Bonus: The unnamed protagonist has her revenge in Gore’s follow-up single, “Judy’s Turn to Cry.” When Johnny spots his ex-girlfriend kissing another guy, he promptly attacks him, and then dumps Judy for our narrator.
Granted, this doesn’t exactly sound like a healthy relationship, but it does make for a memorable pair of songs.
The Riverdales - “I Don’t Wanna Go to the Party Tonight” (1997)
Best line: “I know my ex-girlfriend will be there / Kissing kids in front of me, as if I care / I don’t care”
The Riverdales were a punk power trio, formed by members of the influential Chicago pop punk band Screeching Weasel with the intention of emulating the music of The Ramones. And, like many Ramones songs, it’s equal parts irreverent and antisocial—an anthem for those of us who always check the RSVPs to an e-vite before we click “Attending.”
Beastie Boys - “(You Gotta) Fight for Your Right (to Party!)” (1986)
While this one’s been a mainstay at both clubs and house parties since its release in 1986, the guys who wrote the song have always been open about the fact that it was actually a spoof of party anthems.
As luck would have it, the joke flew right over the heads of many listeners, making “Fight for Your Right” a hit with the very crowd it was making fun of. “There were tons of guys singing along who were oblivious to the fact it was a total goof on them,” said Mike D, one of band’s three founding members. “Irony is oft missed."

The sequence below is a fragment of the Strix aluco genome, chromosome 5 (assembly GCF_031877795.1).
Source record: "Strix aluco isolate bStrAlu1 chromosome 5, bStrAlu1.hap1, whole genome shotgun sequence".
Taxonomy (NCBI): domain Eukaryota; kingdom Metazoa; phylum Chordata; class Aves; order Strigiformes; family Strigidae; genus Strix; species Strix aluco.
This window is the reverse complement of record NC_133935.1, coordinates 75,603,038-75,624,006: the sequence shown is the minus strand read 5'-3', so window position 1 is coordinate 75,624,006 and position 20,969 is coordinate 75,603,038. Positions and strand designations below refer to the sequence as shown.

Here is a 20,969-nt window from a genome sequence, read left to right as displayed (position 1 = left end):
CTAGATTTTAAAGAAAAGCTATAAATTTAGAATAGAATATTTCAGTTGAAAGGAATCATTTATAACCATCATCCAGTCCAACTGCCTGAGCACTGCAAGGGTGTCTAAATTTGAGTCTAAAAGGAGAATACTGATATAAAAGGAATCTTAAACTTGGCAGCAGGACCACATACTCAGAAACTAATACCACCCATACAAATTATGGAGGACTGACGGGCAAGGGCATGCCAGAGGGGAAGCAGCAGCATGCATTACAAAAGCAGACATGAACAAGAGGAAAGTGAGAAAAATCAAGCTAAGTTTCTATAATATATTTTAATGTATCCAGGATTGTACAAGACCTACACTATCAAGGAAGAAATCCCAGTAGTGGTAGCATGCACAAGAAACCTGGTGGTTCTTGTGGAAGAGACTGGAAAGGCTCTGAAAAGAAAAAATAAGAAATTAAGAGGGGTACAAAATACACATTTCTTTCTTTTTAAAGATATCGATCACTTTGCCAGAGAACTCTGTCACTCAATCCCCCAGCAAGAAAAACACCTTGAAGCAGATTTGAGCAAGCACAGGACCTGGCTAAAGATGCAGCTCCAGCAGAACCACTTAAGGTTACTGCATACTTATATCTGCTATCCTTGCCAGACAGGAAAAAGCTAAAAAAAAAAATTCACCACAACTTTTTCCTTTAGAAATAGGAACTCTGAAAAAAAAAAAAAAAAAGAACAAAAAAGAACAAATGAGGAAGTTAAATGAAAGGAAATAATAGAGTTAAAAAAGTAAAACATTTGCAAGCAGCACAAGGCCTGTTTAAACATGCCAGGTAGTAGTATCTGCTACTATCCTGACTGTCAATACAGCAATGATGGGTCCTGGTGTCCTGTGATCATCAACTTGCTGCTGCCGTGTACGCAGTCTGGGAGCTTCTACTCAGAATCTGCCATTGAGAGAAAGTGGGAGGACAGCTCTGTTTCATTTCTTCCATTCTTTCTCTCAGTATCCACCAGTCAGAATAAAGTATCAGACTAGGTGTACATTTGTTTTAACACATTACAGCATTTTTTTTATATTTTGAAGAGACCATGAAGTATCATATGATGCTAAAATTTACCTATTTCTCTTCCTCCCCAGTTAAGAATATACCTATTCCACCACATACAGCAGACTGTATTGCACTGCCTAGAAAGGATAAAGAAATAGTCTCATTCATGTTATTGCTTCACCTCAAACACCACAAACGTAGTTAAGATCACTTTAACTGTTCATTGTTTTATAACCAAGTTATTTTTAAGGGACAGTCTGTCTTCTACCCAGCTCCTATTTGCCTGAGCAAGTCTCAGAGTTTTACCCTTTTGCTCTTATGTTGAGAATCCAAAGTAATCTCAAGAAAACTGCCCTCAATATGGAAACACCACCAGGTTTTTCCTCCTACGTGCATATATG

The fact that so few people got the joke led the Beasties to distance themselves from one of their biggest hits. But hey... it’s 2018. Isn’t it about time we reclaimed this one for the homebody crowd?
Snakehips ft. Tinashe & Chance the Rapper - “All My Friends” (2016)
Best line: “The nights we won’t remember are the nights we won’t remember”
This 2015 single from electronic duo Snakehips is an ode to nights at the club when things get a little out of hand. It may not be anti-party, per se, but it’s cautionary enough to remind listeners that going out isn’t always what it’s cracked up to be. Boosted by vocals from singer Tinashe and three-time Grammy winner Chance the Rapper, “All My Friends” found receptive audiences across the globe—cracking the top five in the U.K., Australia, and New Zealand.
Amy Adams & Miss Piggy - “Me Party” (2011)
Best line: “I’m having a me party / I’m the first and last to show / There’s no one at this party / That I don’t already know”
Don’t let yourself be tied down by the dictionary definition of “party” (“a social gathering,” according to Webster’s). A party can, indeed, be almost anything you want it to be. From the soundtrack to 2011’s The Muppets, the gorgeous and talented Miss Piggy teams up with Oscar-winner Amy Adams to extol the virtues of having fun on one’s own. Try not to smile while listening to this. We dare you.
Nat King Cole - “The Party’s Over” (1957)
Best line: “They’ve burst your pretty balloon / And taken the moon away”
This classic show tune was originally composed for the 1956 musical Bells Are Ringing. But we’re partial to Nat King Cole’s velvet-smooth rendition. “The Party’s Over” is a reminder that, for better or worse, parties are fleeting things. And hey, just because you’ve declined this invitation doesn’t mean there won’t be other opportunities in the future—that is, if you wouldn’t rather just have a nice night in.